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Attended the Web Summit in Lisbon, Portugal


Just last week during the first week of November, I found myself in the charismatic and vibrant capital of Portugal in Lisbon attending the world-class Web Summit. It was held along the Tagus river in the Iberian Peninsula in the renowned Altice Arena initially built for Expo ‘98. This amazing opportunity was enabled by my remote-first and fully autonomous company, Tackle.

The amount of words simply cannot describe the exhilarating energy I felt as an attendee there, the wealth of knowledge I gained through the insightful talks and workshops, and the connections I made. This was my first time in Lisbon and first time attending a tech conference that amassed 73, 000 attendees with representation from over 100 countries. Try to imagine that populous number of people descending into a city for a week, their undeniable hunger for knowledge, connections, and a shared vision to use technology to enable and innovate for a better and sustainable future, was most definitely felt in the atmosphere in those 4 days.

I knew going into a large-scaled event as such would require a proper tactical plan to ensure that I attain the benefit, value and experience in exchange for the energy and time spent there. It’s one thing having the thought of strategizing a plan, it’s another actually making one. The Web Summit days came at the tail-end of an already whirlwind remote working trip in Europe visiting ex-colleagues and friends. So the planning of the conference didn’t actually happen until I found myself standing in the middle of the exhibition floor, admittedly overwhelmed with the number of people and bustle, that only then did I start looking at relevant tracks and sessions to attend. Fellow new conference-goers, I do not recommend this!

Because of my obvious inexperience in attending a massive conference prior to this, I’d like to relay some of my learnings on how to make the most out of a large-scaled multi-track conference:

  • First define the purpose(s) of attending the chosen conference and scope out what value you would like to extract from the it ahead of time
  • Do prior research on the talks and speakers and make note of some questions you may have. This will also help in deciding what talks you’re interested in attending for each time slot.
  • Take notes - whether it be written, audio, or clacking away on your keyboard. You will be able to reference back at them for a more holistic understanding and retention and also have the opportunity to knowledge-share with your colleagues after.
  • Make connections and network - recognize that most attendees may be in the same boat with feeling out of place but eager to make connections. Be open, friendly and kind and you may find it quite effortless to strike up a conversation with someone standing in line for an espresso refill or one sitting beside you at a session.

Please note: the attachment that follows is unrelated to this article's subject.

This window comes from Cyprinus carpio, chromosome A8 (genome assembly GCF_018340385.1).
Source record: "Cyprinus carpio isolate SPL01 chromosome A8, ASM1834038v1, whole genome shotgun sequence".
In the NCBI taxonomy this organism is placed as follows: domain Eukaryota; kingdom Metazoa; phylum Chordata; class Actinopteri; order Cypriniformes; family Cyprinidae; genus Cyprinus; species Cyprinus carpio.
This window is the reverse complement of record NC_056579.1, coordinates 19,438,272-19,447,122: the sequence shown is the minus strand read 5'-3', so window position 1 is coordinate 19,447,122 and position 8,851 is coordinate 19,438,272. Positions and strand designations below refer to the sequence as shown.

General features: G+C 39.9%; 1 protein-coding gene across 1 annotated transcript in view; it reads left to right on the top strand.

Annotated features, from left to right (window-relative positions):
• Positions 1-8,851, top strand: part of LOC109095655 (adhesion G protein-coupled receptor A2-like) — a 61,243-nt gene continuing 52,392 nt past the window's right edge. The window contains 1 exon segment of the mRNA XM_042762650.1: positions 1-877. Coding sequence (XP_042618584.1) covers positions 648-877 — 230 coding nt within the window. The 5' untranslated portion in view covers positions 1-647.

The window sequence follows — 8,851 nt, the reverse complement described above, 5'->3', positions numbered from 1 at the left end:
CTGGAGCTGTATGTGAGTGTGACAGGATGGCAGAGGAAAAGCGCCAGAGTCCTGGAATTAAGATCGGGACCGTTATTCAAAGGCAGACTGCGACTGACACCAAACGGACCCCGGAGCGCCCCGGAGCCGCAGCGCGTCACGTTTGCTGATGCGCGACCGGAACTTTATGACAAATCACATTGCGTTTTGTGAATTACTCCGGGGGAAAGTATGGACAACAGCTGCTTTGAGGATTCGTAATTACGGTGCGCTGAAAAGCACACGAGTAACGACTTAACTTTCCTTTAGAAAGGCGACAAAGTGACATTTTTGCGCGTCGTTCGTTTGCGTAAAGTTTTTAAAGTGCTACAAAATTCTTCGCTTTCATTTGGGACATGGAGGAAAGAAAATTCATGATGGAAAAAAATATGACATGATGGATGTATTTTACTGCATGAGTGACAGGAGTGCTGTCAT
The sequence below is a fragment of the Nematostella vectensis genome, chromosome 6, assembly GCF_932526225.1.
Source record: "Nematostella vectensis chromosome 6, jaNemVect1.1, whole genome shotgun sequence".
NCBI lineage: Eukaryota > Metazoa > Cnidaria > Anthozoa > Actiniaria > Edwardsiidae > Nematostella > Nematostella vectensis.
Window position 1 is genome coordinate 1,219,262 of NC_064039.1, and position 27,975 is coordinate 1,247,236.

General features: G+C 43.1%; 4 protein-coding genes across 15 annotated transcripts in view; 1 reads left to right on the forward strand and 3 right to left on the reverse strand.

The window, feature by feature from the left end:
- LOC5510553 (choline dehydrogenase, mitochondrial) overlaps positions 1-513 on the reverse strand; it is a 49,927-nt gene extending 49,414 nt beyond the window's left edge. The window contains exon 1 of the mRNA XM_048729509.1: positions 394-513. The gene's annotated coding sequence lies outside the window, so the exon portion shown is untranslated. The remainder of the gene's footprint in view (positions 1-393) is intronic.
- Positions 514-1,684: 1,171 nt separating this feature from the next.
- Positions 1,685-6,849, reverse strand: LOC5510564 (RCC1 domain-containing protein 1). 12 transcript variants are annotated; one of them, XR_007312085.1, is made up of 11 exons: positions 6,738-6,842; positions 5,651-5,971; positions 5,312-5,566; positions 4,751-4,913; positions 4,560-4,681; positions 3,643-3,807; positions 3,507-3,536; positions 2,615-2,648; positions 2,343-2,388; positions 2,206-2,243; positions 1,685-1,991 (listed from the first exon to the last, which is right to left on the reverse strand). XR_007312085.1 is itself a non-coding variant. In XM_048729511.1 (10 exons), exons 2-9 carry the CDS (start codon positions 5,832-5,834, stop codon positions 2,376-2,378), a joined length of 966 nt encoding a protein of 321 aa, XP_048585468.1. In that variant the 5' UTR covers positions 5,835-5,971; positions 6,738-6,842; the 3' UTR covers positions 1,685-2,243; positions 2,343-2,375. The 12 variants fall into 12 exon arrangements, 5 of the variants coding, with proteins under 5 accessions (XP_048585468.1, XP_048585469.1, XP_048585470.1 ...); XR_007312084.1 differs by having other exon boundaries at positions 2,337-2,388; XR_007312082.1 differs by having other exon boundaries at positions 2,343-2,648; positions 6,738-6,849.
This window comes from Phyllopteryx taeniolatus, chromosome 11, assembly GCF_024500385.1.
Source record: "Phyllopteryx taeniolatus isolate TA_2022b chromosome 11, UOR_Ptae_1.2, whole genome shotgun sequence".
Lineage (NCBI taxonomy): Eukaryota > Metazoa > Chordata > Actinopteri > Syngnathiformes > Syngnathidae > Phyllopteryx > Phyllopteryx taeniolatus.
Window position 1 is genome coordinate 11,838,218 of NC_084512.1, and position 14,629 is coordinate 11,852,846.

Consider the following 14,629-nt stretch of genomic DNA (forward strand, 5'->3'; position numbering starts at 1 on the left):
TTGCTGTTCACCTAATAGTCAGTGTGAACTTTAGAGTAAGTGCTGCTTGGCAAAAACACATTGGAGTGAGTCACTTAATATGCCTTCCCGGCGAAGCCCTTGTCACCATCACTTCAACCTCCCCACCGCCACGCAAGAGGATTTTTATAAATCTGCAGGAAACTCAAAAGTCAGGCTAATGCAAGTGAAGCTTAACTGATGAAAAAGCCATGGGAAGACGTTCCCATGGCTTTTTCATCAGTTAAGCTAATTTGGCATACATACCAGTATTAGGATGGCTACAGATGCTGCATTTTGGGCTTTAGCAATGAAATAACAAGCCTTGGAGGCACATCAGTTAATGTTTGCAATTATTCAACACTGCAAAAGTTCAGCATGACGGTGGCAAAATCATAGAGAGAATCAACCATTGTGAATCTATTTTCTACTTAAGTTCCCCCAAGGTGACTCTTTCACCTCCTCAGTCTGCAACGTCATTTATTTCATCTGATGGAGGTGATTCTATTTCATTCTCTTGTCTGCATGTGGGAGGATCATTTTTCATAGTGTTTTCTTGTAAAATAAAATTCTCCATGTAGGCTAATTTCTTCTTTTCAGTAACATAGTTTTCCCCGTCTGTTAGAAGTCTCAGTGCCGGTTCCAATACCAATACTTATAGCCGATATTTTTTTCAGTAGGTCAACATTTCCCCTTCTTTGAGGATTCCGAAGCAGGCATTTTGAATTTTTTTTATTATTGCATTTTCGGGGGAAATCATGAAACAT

As a technologist in the web space, I had hoped to come away with some exposure to new developer tools, best practices, and innovative methods to develop and contribute to the web ecosystem as a whole. With that in mind, I decided to hone in on the fullstack track which happened on Day 2 and immersed myself with talks across topics of interest such as Sustainability & Clean Tech, AI & Machine Learning, and B2B SaaS for the other summit days.

In between sessions, I free-flowed on caffeine and devoured finger foods in the Developer and Women in Tech lounges which were dedicated spaces hosting workshops, fireside chats, and panels. Throughout all the sessions, I made sure to take relevant notes as I knew no one in their right mind can effectively feed all that input in, process it, and store it in memory. That being so, read on for some high-level summaries I came away with on ideas and questions across the various tracks I attended.

Confessions of modern design: How design is changing, and how we need to change with it

Yuhki Yamashita, Chief Product Officer, Figma

Yuhki started the talk with a lead-in on how design in practice is different from design in theory and that solutions should always precede problems. We function in a world where changes are inevitable and everything is perpetually a work-in-progress. Yuhki says it is simply the chaotic reality of the modern product design and development process. But I don’t think of it as chaos. I believe it’s innate in human nature to keep moving, keep developing and iterating in the metaphysics of life or in the case of his talk, product design.

Some of the notes and thoughts I came away with will be written in points below:

  • During product research and design, when is it best to review work?
  • Review iteration needs to happen - be it a weekly cadence crit or daily
  • Not necessarily sharing only when there is a status update
  • Review should be done at a predictable cadence versus at the perfect moment
  • There is no perfect moment. It is better to get iterative immediate feedback then at the end of a task when your head finally pokes out of the cave

To be continued...